Dear Mayor Watson,
We are writing this letter in response to your proposal for a feasibility study for a pilot project to install a targeted public surveillance Closed-Circuit Television (CCTV) system in the ByWard Market.
Within the proposal, you outline several goals and objectives that you feel might be fulfilled through the installation of CCTV cameras, including contributing to a safer environment in the downtown core and deterring crime. While we share concerns about ongoing violence in the Market, and in other downtown neighbourhoods, we do not think that installing surveillance cameras is an appropriate solution.
As the studies cited in the FAQ below indicate, the very premise that video surveillance and CCTV can deter violent crime is highly doubtful. Acts of violence are generally impulsive and committed in the heat of the moment. The evidence gathered from numerous jurisdictions clearly indicates that CCTV video surveillance does not reduce incidences of violence, including homicides. Additionally, as is discussed below, video surveillance and CCTV raise significant privacy concerns with respect to capturing footage of vast numbers of law-abiding individuals going about their day-to-day activities. Stringent and potentially costly processes and safeguards must be in place to protect their personal information (i.e. footage) from misuse and unauthorized access and disclosure, and to ensure that footage is either properly retained where necessary, or deleted within a reasonable time when it is not needed, in compliance with Ontario’s privacy legislation.
Video surveillance and CCTV also raise significant and pressing concerns regarding the treatment of marginalized members of our community. Studies of police actions - such as CCTV surveillance, street checks, and roadside stops - have shown time and again that these interventions overwhelmingly target Black and other racialized communities, including First Nations, Inuit, and Métis peoples. Young people and people experiencing homelessness are also heavily overrepresented in these statistics. Those living with mental illness are similarly targeted and stigmatized. While the visibility of these groups is, sadly, upsetting to some, our job is not to “sanitize” public space through a racist and colonial lens. All people have an equal right to use public space: public space is, by definition, for everyone.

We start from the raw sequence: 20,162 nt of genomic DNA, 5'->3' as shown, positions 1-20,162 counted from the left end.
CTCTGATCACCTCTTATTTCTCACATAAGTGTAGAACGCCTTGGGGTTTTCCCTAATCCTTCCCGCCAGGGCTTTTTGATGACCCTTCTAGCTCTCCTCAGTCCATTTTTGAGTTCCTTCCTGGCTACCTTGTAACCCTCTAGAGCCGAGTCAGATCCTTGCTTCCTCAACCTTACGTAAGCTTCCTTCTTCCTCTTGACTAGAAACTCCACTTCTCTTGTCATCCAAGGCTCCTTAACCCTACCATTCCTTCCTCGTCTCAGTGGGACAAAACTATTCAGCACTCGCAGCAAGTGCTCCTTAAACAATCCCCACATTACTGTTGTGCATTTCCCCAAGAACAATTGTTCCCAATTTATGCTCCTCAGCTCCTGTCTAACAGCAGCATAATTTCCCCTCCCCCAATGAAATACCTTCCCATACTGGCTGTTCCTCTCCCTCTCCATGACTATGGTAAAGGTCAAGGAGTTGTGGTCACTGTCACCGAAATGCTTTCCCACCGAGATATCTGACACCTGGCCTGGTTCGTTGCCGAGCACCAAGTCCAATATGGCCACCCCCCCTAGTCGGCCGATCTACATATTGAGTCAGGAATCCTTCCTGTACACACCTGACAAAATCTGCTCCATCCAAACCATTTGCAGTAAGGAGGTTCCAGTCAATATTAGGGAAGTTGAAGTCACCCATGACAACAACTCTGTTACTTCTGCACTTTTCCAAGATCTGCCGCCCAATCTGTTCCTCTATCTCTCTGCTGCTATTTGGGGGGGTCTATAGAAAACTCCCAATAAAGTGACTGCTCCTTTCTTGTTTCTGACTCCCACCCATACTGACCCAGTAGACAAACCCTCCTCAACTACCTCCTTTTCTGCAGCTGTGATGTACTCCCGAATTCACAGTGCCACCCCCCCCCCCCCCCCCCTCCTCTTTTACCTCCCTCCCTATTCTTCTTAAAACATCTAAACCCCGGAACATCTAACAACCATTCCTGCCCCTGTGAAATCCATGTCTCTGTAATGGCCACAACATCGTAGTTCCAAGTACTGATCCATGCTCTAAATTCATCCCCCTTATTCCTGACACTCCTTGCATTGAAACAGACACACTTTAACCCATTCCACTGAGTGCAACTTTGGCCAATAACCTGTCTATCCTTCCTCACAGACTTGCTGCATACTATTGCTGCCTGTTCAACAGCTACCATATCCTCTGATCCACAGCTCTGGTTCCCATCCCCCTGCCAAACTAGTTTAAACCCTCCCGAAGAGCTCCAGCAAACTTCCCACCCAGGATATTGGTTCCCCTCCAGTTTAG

CCTV may seem like a quick, public-pleasing solution to a longstanding problem, yet it is only one suggestion among many. To determine what solution(s) would be appropriate for the ByWard Market and other neighbourhoods across the city, such as Overbrook and Vanier, most sensible people would turn to the evidence accumulated over years of study and evaluation to look at what could be done to deter violence and restore communities. The evidence is discussed in further detail in the FAQ, at https://cams-ottawa.ca/faq.html
There are, quite simply, too many problems with CCTV surveillance for it to be a feasible measure to take in response to the violence taking place in Ottawa. We urge you to take the above problems and the following evidence into consideration and reconsider implementing such an ineffective, costly, and intrusive system.
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